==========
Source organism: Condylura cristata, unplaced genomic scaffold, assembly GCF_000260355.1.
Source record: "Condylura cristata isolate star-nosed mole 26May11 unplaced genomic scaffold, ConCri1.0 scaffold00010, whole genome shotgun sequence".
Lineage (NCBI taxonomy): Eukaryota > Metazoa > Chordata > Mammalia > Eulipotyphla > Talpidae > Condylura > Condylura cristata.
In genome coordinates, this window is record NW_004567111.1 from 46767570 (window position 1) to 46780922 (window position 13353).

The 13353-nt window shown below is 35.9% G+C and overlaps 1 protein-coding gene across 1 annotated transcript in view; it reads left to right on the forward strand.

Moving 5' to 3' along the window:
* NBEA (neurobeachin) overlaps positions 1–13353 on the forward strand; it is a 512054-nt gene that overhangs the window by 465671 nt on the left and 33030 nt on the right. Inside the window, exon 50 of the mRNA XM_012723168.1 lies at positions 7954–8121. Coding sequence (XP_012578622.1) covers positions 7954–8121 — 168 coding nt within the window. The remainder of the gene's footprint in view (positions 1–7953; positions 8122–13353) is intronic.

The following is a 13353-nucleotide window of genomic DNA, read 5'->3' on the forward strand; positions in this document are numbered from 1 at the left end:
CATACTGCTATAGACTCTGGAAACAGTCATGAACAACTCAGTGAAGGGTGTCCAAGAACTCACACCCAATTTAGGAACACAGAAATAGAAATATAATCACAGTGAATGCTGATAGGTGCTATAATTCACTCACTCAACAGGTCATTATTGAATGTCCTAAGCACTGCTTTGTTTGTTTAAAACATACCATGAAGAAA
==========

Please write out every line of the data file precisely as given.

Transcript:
Source organism: Condylura cristata, unplaced genomic scaffold, assembly GCF_000260355.1.
Source record: "Condylura cristata isolate star-nosed mole 26May11 unplaced genomic scaffold, ConCri1.0 scaffold00010, whole genome shotgun sequence".
Lineage (NCBI taxonomy): Eukaryota > Metazoa > Chordata > Mammalia > Eulipotyphla > Talpidae > Condylura > Condylura cristata.
In genome coordinates, this window is record NW_004567111.1 from 46767570 (window position 1) to 46780922 (window position 13353).

The 13353-nt window shown below is 35.9% G+C and overlaps 1 protein-coding gene across 1 annotated transcript in view; it reads left to right on the forward strand.

Moving 5' to 3' along the window:
* NBEA (neurobeachin) overlaps positions 1–13353 on the forward strand; it is a 512054-nt gene that overhangs the window by 465671 nt on the left and 33030 nt on the right. Inside the window, exon 50 of the mRNA XM_012723168.1 lies at positions 7954–8121. Coding sequence (XP_012578622.1) covers positions 7954–8121 — 168 coding nt within the window. The remainder of the gene's footprint in view (positions 1–7953; positions 8122–13353) is intronic.

The following is a 13353-nucleotide window of genomic DNA, read 5'->3' on the forward strand; positions in this document are numbered from 1 at the left end:
CATACTGCTATAGACTCTGGAAACAGTCATGAACAACTCAGTGAAGGGTGTCCAAGAACTCACACCCAATTTAGGAACACAGAAATAGAAATATAATCACAGTGAATGCTGATAGGTGCTATAATTCACTCACTCAACAGGTCATTATTGAATGTCCTAAGCACTGCTTTGTTTGTTTAAAACATACCATGAAGAAA